There’s some correspondence with the BBC here about whether they should have Roy Plummer with you on a programme.
We didn’t have many decent guitar players in England then. Roy was very good and so was Ivor Marantz, who used to teach guitar, and Bert Weedon, but none of them could play country. It is hard to tell someone who can play good classical or jazz guitar that he should play licks. It wasn’t part of their vocabulary. When I was on stage, I was the only guitarist as I couldn’t find good guitar players. It’s very hard to go up to Roy Plummer or Bert Weedon and say, “I want you to do it like this.” They may say, quite rightly, “What do you know?”
You were on Desert Island Discs in April 1957 and…
April 1957? Are you sure?
I’ve just surprised that I was on that early. I’d only had a couple of hits by then. (Looks down his selections.) Well, the Two Bills from Bermondsey was for my dad. I put in ‘Rudy’s Rock’ by Bill Haley and his Comets because it is a fantastic saxophone record. ‘London Fantasia’ by the Columbia Light Symphony Orchestra sounds a bit pretentious but that was written for the end of the War. I love Stan Freberg’s ‘Banana Boat Song’ and Judy Garland’s ‘Gotta Have Me Go With You’, which is from A Star Is Born. I see I included one of my own records, ‘Cannibal Pot’; that’s a bit cheeky, isn’t it?
And your latest release!
Well, we weren’t getting many plays on the BBC then, were we?
But the BBC was thinking of having you as a host on Housewives’ Choice but in the end, they said, “We can get Pete Murray for half the money and he’ll be just as good.”
Really? I did do a disc jockey show for them, A Handful Of Songs, and later on I did Housewives’ Choice when I was in the West End with Half A Sixpence.
A Handful Of Discs, actually, and you got paid 100 guineas, and you got 40 guineas for Housewives’ Choice. You are described as “most refreshingly, un-BBC”. You got 150 guineas for 6.5 Special, but Larry Parnes wanted more as he said you could get £500 from ITV.
When you say I got it, my management got it, which is not quite the same thing.
I remember you in pantomime in Liverpool, singing ‘Butterfingers’ to a little bear.
That’s right: Goldilocks And The Three Bears at the Royal Court in 1957.
So you were already turning into an all-round entertainer.
That was the first show I ever did where I could act and dance and it was the turning point of my career. That’s why I have a great love for Liverpool, as also I used to sail from Liverpool and most of my shipmates were Scousers. My career has had some wonderful moments in Liverpool and my friends at the Liverpool Press Club taught me so much about handling the press. I’ve always been grateful to the city and its people.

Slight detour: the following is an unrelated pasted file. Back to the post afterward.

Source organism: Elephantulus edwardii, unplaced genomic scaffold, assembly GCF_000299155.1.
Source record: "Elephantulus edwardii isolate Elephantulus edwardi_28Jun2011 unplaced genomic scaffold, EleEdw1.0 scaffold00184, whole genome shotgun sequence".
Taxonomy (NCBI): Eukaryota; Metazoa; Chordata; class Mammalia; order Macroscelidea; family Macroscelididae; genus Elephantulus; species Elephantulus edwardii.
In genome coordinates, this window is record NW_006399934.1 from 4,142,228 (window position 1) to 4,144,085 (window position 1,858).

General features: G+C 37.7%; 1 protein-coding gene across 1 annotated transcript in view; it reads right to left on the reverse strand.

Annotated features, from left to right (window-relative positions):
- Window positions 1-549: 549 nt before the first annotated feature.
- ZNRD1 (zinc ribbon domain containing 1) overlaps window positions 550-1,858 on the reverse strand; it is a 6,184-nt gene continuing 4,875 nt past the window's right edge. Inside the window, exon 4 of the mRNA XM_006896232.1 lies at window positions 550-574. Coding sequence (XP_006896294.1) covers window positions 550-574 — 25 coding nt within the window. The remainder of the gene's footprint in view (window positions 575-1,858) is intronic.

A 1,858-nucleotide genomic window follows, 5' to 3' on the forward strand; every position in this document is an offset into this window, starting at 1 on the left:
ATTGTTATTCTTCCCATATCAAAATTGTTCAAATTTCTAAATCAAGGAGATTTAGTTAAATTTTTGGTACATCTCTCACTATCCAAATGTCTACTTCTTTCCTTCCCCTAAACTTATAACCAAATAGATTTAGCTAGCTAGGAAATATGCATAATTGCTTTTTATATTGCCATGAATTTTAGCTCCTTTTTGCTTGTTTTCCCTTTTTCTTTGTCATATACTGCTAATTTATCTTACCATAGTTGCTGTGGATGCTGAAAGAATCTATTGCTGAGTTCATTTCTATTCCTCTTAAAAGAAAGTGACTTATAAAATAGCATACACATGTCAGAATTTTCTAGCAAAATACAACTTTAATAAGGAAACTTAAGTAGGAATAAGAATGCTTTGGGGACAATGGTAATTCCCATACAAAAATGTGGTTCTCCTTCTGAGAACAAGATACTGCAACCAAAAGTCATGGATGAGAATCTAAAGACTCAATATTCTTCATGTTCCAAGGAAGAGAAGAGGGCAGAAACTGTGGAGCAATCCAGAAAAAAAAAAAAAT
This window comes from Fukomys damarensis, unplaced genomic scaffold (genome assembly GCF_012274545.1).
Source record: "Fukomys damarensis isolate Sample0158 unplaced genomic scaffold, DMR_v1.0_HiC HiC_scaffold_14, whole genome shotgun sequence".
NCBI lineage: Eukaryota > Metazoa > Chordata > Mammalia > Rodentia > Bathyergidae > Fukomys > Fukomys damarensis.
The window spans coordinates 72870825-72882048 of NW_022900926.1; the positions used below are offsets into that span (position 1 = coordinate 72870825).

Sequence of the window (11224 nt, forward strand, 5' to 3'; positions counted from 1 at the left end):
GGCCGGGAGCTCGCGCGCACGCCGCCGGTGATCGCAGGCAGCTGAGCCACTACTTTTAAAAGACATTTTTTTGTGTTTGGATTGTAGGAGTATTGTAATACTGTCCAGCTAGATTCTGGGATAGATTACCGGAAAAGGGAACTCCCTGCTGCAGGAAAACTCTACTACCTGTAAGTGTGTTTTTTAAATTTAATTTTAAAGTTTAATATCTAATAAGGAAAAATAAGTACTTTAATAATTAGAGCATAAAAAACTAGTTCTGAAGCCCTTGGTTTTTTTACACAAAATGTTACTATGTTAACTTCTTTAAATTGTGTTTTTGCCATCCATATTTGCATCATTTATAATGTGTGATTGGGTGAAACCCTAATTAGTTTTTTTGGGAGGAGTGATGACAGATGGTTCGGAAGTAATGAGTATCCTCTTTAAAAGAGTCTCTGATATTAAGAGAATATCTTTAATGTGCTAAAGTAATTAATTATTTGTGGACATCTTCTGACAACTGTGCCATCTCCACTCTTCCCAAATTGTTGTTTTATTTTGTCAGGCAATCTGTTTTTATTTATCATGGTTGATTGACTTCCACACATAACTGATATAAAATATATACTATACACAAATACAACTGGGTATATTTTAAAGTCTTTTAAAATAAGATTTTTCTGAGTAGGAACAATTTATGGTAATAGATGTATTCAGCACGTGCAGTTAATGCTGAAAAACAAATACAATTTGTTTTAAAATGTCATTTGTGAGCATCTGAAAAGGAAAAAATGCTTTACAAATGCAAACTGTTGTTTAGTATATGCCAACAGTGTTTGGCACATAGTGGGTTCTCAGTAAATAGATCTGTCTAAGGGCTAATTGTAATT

I can remember floating down onto the stage on some balloons and my mother exclaimed, “But he’s so clean.”
I never was a sex symbol. I was always the boy next door. It wasn’t intentional: it was just me being me, just like Presley was Presley, that’s the way he came out. The easiest way to be is to be yourself.
And you were staying, not in a hotel, but in a caravan in Ormskirk!
I don’t know how you knew that, but it’s true! I was right in the middle of a field and I must have been out of my mind. I couldn’t stay anywhere because the fans would be outside the hotels and clambering up the drainpipes. You look at the Adelphi and imagine someone trying to climb up there, but that’s what happened. I couldn’t get digs as I would be discovered and I was in a quandary. I had to get my sleep as I had to do two shows a day, and it was a very hard routine. I thought I would live in a caravan, and I said, “You can drive me to the caravan”, and I knew that the fans wouldn’t follow in cars as they would be too young and hardly anyone had cars anyway. I left it for someone to find me the caravan and they said it was in a field in Ormskirk, which is off the East Lancs Road, so I went there every night. There was no electricity and no water, but I managed it. I had my bath and my showers at the theatre and I used the caravan for eating and sleeping. It was a wonderful idea but it was freezing cold. It was January. No one found me and it was really blissful.
The pantomime was still being performed in February, and I have here a cutting from Liverpool University’s Guild Gazette about the matinee performance on 19 February 1958. Ah, you know what I’m going to say.